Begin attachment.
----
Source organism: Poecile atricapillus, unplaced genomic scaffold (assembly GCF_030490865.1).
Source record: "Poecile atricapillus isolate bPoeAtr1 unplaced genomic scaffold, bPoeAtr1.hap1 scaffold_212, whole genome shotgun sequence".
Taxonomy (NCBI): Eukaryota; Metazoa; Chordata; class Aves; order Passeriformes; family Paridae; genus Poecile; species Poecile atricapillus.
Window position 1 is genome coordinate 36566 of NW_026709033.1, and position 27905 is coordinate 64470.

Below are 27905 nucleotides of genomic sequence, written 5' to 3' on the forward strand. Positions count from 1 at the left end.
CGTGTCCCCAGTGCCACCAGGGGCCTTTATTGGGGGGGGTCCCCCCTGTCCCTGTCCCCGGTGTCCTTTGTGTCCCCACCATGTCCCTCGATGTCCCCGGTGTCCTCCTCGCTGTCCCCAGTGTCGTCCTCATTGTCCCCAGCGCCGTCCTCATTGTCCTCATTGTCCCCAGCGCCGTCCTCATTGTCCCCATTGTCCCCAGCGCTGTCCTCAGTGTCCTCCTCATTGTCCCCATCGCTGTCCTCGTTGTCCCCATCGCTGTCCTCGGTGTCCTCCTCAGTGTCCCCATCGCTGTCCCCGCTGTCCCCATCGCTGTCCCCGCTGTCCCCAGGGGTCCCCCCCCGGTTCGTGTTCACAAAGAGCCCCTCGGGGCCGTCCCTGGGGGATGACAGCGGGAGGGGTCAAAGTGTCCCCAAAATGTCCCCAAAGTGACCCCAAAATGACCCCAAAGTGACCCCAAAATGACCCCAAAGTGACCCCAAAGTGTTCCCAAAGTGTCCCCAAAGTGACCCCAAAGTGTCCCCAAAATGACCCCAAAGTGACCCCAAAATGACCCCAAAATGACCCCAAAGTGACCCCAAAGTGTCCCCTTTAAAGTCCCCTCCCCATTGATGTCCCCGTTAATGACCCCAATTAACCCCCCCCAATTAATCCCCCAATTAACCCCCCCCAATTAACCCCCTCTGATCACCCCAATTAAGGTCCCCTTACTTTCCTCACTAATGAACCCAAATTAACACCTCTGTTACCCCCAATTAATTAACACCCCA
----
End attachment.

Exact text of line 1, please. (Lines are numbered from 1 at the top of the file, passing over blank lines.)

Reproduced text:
Source organism: Poecile atricapillus, unplaced genomic scaffold (assembly GCF_030490865.1).